I’m not going to count the numerous bugs I’ve run into as a negative, only because I consider Final Cut Pro X a 1.0 version. Hopefully they’ll get fixed fast. Since users can only download FCPX through the Mac App Store, it should be easier for Apple to push updates.
Another huge thing about Final Cut 10 is that Apple decided to rename and change a lot of the things around. For example, bins are now collections, projects are now events, sequences are now projects, and more. That makes it pretty confusing for legacy Final Cut users.
The last con I am going to mention for Final Cut X is one that Apple praises! It’s called the Magnetic Timeline. In a way it’s great: clips slide out of each other’s way to avoid clip collisions. But, I view the Magnetic Timeline as a negative. Before FCPX, I was able to freely drag and drop clips anywhere in the timeline. If I wasn’t sure where to put a clip, I could just drag it over to an empty space in the right. However, thanks to this Magnetic Timeline, I can no longer do this. Yes, I can use the new position tool, but that leaves annoying gap clips and makes a mess. Sorry Apple, I’m just not liking it.
There are other negative features of FCPX, however I’ve already named most on this post.
And that pretty much wraps up my review for Apple’s latest editing application. Yes, I know, I didn’t go too in-depth with FCPX, but that’s because of two reasons.
- I have made a couple other posts already explaining my thoughts.
- I haven’t used Final Cut 10 enough to give a huge review. So far, I have only used it during training sessions and test videos. To get an accurate review, it would have taken months. Maybe when the one-year anniversary of Final Cut X comes around, I will write a more precise review.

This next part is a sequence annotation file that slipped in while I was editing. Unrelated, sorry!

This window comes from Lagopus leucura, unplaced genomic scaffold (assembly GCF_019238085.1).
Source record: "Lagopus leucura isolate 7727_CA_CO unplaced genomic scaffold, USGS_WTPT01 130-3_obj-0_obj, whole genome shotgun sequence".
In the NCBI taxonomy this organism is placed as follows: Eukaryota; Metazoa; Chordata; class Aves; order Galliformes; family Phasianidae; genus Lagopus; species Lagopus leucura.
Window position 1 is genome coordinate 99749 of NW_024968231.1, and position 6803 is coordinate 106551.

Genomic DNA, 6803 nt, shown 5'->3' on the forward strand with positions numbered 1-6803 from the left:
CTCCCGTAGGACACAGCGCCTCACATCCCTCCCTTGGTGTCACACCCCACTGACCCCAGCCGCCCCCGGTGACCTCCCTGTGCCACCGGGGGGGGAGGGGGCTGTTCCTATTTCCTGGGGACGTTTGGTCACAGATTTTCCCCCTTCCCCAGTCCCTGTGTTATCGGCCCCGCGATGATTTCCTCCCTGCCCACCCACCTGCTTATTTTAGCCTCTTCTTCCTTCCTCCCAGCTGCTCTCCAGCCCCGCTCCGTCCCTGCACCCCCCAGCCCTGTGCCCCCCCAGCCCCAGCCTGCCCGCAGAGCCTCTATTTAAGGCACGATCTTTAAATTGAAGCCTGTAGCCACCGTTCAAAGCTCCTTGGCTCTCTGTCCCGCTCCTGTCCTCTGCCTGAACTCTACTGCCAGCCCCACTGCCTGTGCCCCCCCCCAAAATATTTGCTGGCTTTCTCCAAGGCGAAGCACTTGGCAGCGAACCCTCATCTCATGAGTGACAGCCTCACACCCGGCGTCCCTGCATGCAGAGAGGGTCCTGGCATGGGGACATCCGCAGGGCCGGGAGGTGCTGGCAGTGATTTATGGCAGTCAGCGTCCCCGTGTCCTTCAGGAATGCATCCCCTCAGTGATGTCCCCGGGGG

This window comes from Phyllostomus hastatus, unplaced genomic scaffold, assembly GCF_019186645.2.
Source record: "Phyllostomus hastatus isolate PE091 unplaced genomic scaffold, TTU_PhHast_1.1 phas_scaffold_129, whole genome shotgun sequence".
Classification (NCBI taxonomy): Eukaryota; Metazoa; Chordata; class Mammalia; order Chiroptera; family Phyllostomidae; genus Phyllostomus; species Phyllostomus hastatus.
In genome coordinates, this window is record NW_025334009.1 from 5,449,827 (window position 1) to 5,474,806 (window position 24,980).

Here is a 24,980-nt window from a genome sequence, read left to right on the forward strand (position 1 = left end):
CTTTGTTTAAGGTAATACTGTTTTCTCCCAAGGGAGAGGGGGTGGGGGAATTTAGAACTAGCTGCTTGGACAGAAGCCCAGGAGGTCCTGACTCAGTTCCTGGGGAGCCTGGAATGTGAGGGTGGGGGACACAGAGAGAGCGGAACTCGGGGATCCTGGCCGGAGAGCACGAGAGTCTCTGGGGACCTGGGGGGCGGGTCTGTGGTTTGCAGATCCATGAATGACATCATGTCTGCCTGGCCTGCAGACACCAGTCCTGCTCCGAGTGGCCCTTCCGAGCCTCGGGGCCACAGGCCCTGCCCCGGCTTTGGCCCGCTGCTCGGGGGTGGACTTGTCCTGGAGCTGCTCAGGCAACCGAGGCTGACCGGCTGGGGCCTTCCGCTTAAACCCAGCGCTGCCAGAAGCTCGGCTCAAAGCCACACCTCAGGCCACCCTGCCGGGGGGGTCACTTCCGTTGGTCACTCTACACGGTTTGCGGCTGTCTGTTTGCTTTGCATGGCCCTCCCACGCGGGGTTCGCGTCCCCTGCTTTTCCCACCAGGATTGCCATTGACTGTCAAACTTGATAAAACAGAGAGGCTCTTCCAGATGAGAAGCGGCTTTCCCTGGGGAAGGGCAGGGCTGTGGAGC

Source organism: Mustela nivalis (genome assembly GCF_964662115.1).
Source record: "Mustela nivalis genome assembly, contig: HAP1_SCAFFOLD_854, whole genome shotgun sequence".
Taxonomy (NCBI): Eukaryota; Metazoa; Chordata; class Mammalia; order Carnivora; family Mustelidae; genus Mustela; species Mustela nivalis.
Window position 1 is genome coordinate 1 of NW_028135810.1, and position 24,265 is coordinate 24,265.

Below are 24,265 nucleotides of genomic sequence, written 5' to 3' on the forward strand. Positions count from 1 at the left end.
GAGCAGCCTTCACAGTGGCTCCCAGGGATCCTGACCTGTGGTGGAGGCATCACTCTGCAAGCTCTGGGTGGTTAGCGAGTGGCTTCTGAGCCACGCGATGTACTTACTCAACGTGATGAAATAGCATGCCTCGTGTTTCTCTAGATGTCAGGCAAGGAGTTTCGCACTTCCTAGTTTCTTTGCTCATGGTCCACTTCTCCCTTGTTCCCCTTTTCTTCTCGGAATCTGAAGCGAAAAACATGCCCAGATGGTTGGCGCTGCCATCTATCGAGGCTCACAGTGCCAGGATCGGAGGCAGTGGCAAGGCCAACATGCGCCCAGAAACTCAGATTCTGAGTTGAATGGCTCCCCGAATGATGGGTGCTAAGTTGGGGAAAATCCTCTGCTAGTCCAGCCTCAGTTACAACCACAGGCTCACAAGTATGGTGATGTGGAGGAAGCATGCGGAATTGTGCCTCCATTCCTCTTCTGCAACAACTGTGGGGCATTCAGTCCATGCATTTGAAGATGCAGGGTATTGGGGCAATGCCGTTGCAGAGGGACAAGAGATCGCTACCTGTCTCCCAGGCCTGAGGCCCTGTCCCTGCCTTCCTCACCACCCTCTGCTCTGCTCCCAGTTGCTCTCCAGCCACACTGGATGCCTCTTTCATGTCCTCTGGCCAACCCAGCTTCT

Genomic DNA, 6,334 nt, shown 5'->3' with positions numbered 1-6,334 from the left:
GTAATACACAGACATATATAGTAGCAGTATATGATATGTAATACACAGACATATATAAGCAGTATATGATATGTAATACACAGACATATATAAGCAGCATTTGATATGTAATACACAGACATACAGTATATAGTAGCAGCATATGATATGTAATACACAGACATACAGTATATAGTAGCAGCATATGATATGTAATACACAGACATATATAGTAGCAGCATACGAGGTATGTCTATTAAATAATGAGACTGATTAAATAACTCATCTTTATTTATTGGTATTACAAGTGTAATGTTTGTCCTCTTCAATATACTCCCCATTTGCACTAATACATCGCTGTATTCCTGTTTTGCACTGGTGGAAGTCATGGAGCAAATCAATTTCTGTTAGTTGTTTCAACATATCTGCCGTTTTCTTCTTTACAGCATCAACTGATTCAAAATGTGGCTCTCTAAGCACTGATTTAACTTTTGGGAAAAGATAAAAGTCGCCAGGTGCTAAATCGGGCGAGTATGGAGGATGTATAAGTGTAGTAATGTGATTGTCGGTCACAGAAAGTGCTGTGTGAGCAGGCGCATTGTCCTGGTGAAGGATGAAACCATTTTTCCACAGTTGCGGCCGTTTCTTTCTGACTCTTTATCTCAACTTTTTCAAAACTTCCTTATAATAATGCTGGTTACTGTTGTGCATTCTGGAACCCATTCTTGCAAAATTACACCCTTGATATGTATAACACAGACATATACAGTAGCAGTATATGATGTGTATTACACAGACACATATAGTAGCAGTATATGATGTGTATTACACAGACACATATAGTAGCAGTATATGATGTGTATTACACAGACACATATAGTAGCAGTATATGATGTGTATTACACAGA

For those who don’t really have the time (or patience) to read the post, here is a basic summary of my thoughts. Final Cut Pro X is a great non-linear editing application; but, it’s missing a lot of features. It’s a 1.0 version, which means things will be missing and there will be bugs. There are tons of great features such as Smart Collections, audio/video skimming, live preview of effects, background rendering, 64bit, and more. But, there are also tons of “bad” things like no – well, barely any – support for tape, the magnetic timeline (in my opinion), no multi-cam features yet, lack of export options (without the purchase of Compressor, and that’s still limited), and more.
Please note that the pros and cons I have listed in this post may differ from yours. As I mentioned, I am not a “professional” video editor, so my needs may vary from others. Back to more information about me: I use a Canon DSLR. Final Cut X is great for tape-less media! Plus, the Smart Collections feature is truly amazing! Now don’t go thinking I go pledge to Apple like this guy thinks. Yes I am somewhat of an Apple fan boy, but Apple has really pissed me off with this release. I mean, some of the missing features should have definitely been included.
Who would I recommend this to?
You might be wondering, “who is Final Cut Pro X geared towards?” Professional editors are complaining that it’s too dumbed-down. But, those who are just starting out might be overwhelmed with the interface. In my opinion, FCPX is meant for those who want something more than iMovie or even Final Cut Express (remember that?). Also, those who do not use tape as their source of media and are going to export to the web will like Final Cut 10. If you are a film student, this is good for you. If you use a DSLR, this is good for you. If you are looking to publish videos to YouTube, this is good for you. Even some “professional” editors may find Final Cut X a great tool. Plus, I’m sure Apple will slowly realize how stupid they were and add necessary tools that can be found in legacy versions of FCP. If you’re an editor who relies on tapes, bringing projects to outside applications, XML, multi-cam, and more, I highly recommend waiting and seeing what Apple does.
Thank you to those who stuck around and read this whole review. I hope you found it helpful. If you need more information, feel free to look at my previous posts regarding FCPX. You can also hit me up in the comments section below, @reply me on Twitter, or leave a comment on the Facebook fan page. Plus, subscribe to the Final Cut Whiz YouTube channel for tutorials.